Cherokee Messenger
March, 1997

All Roads Lead to Red Nations Remembering!

Join us as people of all ethnic heritage commemorate The Trail of Tears, Sunday, March 9, 1997 at West Montgomery County Park, located 2 1/2 miles north of the City of Montgomery (15 miles west of Conroe) on Highway 149. An alcohol and drug free event.

This CCS national and intertribal celebration will include all family members and friends in a major festival of remembrance. Be sure to come out and enjoy Native American speakers, and historical re-enactments, exhibition powwow, Indian crafts and games, food and storytelling. A special area has been set aside to honor our Elders. Please bring chairs and cushions for comfort!

Schedule of the Day
For campers, early attendees: Sunrise Blessing/Sons
9:00 a.m.
Arrival time for vendors/ people working the event.
10:30 a.m.
Moccasin Walk begins: The Morning Song Kick Off by Shawl Society
Prayer Feathers (all day)
Cherokee games and storytelling (1 pm - 5 pm)
Introduction and welcome and overview of Cherokee history - Deborah Scott
Letter for Tennessee Band of Chickamauga Cherokees - Bob Annesley
Little Carpenter - performed by Mike Breteler
Sequoyah - performed by Daryl Crosby
Nancy Ward - performed by Carter Terry
J. C. High Eagle - musician and artist
Principal Chief Joe Byrd, Deputy Chief Garland Eagle, Miss Cherokee Lindsay Houston
Richard Fields - performed by Mark Bruni
John Ross and Major Ridge - performed by Steve Triplett and Victor Carroll
Westbrooks Awash on a Trail of Tears - read by Lorilee Lipke
Red Bird Smith - performed by grandson Kyle Smith
Moccasin Contest Finale
W. W. Keeler - read by Lawrence Rucker
Tommy Wildcat - Cherokee artist, actor and musician
The Cherokee into the Next Millennium - Jonathan Hook
Drawing for Friendship Quilt

Celebrating All Ages: Elders Have Special Invitation

The Cherokee Cultural Society of Houston always strives to include all age groups among our friends and visitors. In keeping with this goal, the elders attending Red Nations Remembering will enjoy a special site at the event. Senior friends and relatives will have special tables and chairs to enjoy games such as dominos and checkers, along with horseshoe pitches and ring washer holes. Teams can work on puzzles and special prizes are in store! A campfire is in the plans if the weather is still chilly. Free snacks and drinks will be available for elders and for those who wish, there can be a free photo of each elder on this memorable day to take home as a souvenir.

Educating the Next Generation

The committee to develop Cherokee teaching curriculum for use in Houston area elementary schools and across the US will meet again on Saturday, March 22, 1997 at 2:00 p.m. at the home of Deborah Scott. Plans are to develop materials for publication which will be easy and interesting to teach as well as stimulating to young minds. The committee is seeking additional members. Contact chair Marjorie Lowe at (713) 937-4826 to inquire about this "revisionist" history group.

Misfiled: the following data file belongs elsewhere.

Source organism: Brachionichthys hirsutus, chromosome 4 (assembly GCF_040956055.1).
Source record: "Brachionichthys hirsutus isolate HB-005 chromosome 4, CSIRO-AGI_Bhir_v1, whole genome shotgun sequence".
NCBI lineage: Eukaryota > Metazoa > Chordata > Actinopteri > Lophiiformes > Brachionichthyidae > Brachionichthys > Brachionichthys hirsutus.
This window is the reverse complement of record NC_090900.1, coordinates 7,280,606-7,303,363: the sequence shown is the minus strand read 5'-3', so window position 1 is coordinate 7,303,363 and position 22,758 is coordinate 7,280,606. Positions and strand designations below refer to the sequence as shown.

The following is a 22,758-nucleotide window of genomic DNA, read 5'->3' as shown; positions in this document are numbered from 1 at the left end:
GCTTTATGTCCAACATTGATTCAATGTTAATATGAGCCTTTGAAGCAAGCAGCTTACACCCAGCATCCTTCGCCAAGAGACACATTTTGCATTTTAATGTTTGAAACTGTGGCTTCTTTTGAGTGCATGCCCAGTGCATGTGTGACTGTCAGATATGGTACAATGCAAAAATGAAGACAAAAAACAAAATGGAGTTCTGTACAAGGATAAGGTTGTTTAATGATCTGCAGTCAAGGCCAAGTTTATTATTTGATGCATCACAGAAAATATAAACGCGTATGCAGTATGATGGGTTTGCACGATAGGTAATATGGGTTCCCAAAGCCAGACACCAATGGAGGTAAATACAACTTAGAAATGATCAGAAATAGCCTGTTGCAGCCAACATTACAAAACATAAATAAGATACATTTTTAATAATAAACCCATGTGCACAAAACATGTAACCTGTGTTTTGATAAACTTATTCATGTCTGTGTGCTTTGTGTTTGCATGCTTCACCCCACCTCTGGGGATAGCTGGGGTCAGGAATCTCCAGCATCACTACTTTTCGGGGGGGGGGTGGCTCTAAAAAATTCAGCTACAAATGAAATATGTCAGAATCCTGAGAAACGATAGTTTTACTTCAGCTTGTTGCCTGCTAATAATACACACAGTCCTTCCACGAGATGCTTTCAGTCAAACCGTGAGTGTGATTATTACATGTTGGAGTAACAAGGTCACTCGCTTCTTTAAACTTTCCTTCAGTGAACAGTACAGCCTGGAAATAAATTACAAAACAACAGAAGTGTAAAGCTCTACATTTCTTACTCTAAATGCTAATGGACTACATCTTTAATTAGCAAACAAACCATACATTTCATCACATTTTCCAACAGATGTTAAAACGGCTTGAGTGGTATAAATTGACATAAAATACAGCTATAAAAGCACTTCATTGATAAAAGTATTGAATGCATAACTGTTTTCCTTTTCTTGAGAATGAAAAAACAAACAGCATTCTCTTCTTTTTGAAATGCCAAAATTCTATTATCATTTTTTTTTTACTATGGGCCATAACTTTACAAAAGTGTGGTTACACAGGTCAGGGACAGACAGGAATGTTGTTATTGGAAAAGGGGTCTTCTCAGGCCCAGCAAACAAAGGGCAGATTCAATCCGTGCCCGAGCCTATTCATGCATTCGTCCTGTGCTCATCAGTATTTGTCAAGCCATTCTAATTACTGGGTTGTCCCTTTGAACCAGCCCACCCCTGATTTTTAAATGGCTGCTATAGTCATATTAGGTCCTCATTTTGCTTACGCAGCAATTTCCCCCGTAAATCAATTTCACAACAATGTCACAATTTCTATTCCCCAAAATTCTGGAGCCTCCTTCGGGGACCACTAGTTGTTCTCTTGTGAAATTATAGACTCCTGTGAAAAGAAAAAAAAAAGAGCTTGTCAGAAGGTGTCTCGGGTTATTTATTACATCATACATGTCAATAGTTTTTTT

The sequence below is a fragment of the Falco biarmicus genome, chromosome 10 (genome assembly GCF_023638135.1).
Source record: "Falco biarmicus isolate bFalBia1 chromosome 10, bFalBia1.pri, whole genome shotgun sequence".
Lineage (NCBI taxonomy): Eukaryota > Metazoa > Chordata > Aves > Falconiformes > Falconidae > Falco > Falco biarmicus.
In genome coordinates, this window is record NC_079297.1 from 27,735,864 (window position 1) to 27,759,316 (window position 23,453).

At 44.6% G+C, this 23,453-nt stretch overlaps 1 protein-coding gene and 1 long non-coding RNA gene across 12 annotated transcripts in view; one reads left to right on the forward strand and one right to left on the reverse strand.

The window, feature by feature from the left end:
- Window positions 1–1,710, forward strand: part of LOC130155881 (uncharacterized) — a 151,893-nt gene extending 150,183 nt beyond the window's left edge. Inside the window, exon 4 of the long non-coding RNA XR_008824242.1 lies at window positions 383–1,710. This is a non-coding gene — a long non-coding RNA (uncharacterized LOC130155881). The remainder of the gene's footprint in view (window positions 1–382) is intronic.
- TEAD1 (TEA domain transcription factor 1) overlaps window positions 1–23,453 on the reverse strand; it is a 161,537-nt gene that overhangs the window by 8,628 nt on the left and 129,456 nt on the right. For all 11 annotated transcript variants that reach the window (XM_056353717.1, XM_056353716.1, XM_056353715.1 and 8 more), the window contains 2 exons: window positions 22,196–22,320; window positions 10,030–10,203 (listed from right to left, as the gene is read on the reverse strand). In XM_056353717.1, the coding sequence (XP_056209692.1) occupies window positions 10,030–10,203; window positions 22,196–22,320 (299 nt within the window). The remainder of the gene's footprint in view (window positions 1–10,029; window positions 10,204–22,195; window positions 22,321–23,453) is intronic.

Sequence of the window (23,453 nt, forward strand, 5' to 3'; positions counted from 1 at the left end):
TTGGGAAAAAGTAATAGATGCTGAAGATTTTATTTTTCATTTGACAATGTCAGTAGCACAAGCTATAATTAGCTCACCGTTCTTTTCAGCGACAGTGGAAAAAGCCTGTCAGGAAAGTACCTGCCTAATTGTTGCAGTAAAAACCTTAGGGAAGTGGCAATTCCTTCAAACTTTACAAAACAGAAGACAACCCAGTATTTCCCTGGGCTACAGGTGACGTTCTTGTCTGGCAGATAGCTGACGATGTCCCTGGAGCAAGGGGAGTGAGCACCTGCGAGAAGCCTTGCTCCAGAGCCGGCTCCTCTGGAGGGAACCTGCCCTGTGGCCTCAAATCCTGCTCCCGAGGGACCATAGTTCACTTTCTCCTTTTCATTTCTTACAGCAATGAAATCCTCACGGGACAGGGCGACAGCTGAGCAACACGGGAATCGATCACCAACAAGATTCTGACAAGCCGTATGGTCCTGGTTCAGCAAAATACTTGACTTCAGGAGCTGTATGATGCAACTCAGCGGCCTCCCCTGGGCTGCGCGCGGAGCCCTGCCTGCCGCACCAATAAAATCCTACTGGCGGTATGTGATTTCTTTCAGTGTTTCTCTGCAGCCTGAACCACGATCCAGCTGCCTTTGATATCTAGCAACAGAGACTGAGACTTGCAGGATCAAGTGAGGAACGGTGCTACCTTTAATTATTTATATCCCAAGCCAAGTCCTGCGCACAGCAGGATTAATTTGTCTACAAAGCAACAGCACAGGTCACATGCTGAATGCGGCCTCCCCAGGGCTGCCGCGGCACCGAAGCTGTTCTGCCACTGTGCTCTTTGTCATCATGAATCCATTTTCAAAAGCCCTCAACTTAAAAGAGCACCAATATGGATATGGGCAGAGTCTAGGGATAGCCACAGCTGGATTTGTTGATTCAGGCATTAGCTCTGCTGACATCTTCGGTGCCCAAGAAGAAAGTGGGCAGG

News for the Nation

The recent US Presidential Inauguration afforded an opportunity for Cherokee Nation tribal leaders and staff from Tahlequah to meet with representatives of federal agencies, elected officials, and White House staff members. The Washington-bound Cherokee delegation included Principal Chief Joe Byrd, Deputy Chief J. Garland Eagle and members of the tribal council. Officials from the Departments of Agriculture and Commerce, the U.S. Army Corps of Engineers and the Indian Health Service discussed partnership opportunities, funding and other initiatives that would be beneficial to the tribe.

This was a means for the Cherokee Nation to be recognized as a viable government willing to work together with parties of similar interests, notes Principal Chief Byrd. He continued, "It was a very productive and educational time for all parties. We talked about land issues, health issues, and ways to create a viable economy for our people." Byrd mentions that acquiring one grant to provide even one additional program for the tribe would justify expenditures to send several persons to Washington. The trip also afforded an opportunity to attend the concurrent National Congress of American Indians and the National Indian Gaming Association.

Principal Chief Byrd was one of 20 Native American leaders from across the U.S. to ride on the lead float in the Presidential Inauguration Parade, the theme of which was "American History Through Time."

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